Explained: The professional indemnity requirements for pharmacy workers
Reena Popat and Hammad Naveed from Carter Bond solicitors give a refresher on the professional indemnity requirements in the pharmacy industry
Professional indemnity is designed to protect pharmacists and pharmacy owners from any lawsuits, investigations, proceedings that have been filed by patients as well as other third parties who allege harm or loss as a consequence of an improper service, product, or counsel you have provided them with.
Simply put, it covers claims regarding their conduct, such as a dispensing error.
Professional indemnity is still applicable for any products or advice you provide for customers, clients, or others, even if this is provided for free, as you could still be liable for claims for incorrect advice.
How is this relevant to the pharmacy industry and what are the existing types of arrangements?
Professional indemnity protects those who work in any area of pharmacy, be it a pharmacist, pharmacy technician, dispensing assistant, or anyone providing services as a locum against any potential liabilities for products or advice given.
Under Article 32 of the Pharmacy Order 2010, a professional indemnity agreement can be covered by:
- an existing insurance policy
- an arrangement made by your employer on your behalf to indemnify you, if you are employed
- a professional indemnity agreement arranged through a trade union, defence organisation, or other professional body that wishes to indemnify you
- any combination of the above.
The more mainstream or recognisable providers include the National Pharmacy Association and Pharmacist’s Defence Association.
It is important to consider the basis on which the insurance cover is being provided, for example whether it is on a ‘claims occurring’ basis or a ‘claims made’ basis.
A ‘claims occurring’ basis would cover an error or issue that occurred during the period of the policy, even if the claim itself was made after the pharmacist might have retired or, if an owner, has sold their business.
A ‘claims made’ policy indicates that the insurer would only help with the incident if the claim occurred in the same year that the error occurred.
For example, with this kind of policy, if a dispensing error occurred in 2019 but the patient made a claim in 2022, the insurer under a ‘claims made’ policy would not be required to deal with the claim as the claim did not arise in 2019.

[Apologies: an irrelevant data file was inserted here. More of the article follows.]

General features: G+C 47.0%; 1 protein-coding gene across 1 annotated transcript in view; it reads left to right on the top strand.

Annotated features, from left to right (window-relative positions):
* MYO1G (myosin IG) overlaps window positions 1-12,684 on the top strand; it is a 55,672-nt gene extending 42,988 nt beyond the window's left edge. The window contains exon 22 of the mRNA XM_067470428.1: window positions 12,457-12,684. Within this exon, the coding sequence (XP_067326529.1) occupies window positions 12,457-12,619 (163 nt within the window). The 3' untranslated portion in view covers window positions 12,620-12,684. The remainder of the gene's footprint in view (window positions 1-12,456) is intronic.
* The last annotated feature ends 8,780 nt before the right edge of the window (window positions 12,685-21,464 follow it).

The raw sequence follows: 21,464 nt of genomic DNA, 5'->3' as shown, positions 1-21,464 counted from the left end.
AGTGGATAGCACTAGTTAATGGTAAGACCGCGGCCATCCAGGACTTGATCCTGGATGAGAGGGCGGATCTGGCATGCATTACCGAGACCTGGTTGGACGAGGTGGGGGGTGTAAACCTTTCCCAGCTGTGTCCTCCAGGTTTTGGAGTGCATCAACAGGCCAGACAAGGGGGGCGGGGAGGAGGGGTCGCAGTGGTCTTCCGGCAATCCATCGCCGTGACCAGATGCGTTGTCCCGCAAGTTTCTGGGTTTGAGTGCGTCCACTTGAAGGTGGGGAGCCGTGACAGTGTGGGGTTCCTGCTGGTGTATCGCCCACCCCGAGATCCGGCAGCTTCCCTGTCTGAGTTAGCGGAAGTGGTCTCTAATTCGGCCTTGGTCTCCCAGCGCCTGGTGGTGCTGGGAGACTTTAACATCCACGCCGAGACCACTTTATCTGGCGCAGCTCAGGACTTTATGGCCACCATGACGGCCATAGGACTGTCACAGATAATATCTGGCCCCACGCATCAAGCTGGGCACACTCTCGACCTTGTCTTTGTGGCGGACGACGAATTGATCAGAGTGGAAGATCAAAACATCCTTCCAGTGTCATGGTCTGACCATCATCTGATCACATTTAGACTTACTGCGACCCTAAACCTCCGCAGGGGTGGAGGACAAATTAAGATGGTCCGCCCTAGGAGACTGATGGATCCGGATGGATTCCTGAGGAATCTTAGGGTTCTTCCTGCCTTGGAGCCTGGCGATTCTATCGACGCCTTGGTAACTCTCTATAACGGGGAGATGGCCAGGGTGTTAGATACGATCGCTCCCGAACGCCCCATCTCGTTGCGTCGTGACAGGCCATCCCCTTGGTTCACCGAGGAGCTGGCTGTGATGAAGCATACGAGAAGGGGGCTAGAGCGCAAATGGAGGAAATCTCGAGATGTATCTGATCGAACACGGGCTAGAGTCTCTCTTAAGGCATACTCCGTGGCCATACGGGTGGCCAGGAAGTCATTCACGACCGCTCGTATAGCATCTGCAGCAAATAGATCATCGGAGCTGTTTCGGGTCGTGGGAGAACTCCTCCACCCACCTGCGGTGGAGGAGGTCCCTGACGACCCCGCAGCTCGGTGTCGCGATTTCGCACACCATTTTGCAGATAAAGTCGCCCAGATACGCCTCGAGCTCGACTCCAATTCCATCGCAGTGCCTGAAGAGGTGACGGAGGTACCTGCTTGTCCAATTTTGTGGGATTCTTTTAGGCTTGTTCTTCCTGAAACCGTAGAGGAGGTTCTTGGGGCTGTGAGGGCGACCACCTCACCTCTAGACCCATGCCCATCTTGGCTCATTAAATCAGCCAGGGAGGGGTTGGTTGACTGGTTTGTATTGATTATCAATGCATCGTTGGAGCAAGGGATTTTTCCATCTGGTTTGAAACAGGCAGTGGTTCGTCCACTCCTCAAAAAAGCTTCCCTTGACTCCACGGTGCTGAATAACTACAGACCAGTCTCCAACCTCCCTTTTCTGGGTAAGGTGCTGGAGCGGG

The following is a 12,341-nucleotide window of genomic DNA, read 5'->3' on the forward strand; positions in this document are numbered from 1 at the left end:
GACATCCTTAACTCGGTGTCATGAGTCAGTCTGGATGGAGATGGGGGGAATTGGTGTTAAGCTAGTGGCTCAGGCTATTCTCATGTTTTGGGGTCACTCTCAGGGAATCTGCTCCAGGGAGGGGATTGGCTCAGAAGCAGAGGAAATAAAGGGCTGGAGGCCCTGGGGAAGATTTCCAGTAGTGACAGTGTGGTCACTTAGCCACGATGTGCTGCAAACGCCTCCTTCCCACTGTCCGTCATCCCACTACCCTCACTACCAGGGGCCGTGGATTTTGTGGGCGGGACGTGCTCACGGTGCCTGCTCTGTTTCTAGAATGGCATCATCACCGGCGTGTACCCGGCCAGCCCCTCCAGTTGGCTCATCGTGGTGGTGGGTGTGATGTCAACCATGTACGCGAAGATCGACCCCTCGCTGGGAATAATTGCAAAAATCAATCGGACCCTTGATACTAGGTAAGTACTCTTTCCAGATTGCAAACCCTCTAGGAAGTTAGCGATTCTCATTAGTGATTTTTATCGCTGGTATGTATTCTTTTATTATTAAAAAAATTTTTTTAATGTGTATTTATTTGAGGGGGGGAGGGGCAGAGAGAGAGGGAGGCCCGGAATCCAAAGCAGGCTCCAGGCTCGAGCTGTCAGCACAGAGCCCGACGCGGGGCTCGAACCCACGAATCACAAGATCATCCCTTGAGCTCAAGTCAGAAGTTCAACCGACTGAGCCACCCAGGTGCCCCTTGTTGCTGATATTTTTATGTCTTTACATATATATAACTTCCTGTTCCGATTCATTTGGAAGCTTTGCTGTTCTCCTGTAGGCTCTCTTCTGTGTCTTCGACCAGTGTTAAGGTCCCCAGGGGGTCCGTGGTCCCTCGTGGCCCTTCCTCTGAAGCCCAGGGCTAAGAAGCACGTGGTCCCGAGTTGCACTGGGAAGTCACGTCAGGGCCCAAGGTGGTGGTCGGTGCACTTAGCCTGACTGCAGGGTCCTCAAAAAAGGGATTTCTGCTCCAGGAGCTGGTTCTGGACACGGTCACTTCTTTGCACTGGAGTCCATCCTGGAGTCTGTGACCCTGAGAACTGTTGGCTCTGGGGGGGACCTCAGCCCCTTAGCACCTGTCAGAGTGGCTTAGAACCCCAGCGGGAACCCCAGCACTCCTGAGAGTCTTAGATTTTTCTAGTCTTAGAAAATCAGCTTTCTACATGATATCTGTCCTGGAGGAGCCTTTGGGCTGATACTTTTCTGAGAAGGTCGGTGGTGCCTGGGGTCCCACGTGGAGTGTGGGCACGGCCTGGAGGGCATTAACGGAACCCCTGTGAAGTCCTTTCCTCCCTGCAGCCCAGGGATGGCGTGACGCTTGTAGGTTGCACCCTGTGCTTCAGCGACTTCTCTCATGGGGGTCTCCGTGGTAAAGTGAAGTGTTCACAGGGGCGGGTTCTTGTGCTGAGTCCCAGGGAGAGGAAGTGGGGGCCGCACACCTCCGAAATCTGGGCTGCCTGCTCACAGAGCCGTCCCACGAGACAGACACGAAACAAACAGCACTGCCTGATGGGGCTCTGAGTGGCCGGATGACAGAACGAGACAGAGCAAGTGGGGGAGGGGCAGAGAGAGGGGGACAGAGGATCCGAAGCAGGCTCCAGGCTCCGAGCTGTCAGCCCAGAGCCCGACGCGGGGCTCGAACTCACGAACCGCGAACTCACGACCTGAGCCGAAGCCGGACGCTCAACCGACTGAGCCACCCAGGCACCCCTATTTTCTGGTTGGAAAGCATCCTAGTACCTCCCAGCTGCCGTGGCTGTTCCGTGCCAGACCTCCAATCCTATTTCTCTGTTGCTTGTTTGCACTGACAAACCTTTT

There are options to obtain ‘retroactive cover’ to help cover the gap between the date of an incident and the date on which a claim is made.
The regulator for professional indemnity for pharmacists and related roles in the UK is the General Pharmaceutical Council (GPhC).
The GPhC holds an up-to-date registry of all pharmacies, registered pharmacists and pharmaceutical technicians.
What does the professional indemnity have to cover?
Are the same arrangements in place for those who are employed or self-employed?
It is illegal to practice without a professional indemnity insurance policy and it is crucial that you fully understand the terms of your policy.
Therefore, you should make sure to review the policy schedule to see exactly what is covered and for how much, whether there is an excess and a copy of your policy wording to understand what circumstances/incidents might be excluded or void the policy.
For those who are employed, the employer will usually hold a professional indemnity agreement with an appropriate professional body to cover anyone working under the company against any liabilities.
You should be provided with full cover against any relevant risks related to your role. If you are unsure of this, it is best to check with your employer or, if self-employed, then with your insurance provider.
Are the same arrangements in place for those who are patient facing and non-patient facing?
What does an individual who is employed but also self-employed have to do?
If you are formally employed, you will be covered under your employer’s professional indemnity agreement for the duties that you perform as part of your employment alongside their subsequent risks.
This covers both you and your employer against any potential claims or lawsuits for your actions, advice, or products that are provided under the name of your employer.
You will require separate professional indemnity cover for the duties you perform as part of being self-employed as you will only be liable for yourself.
Just because you are covered under your employer does not mean you are covered to operate as self-employed as well, unless specified by your employer and their cover.
Are the existing arrangements fit for purpose?
Reena Popat is managing partner corporate commercial and Hammad Naveed is senior associate corporate commercial at Carter Bond solicitors.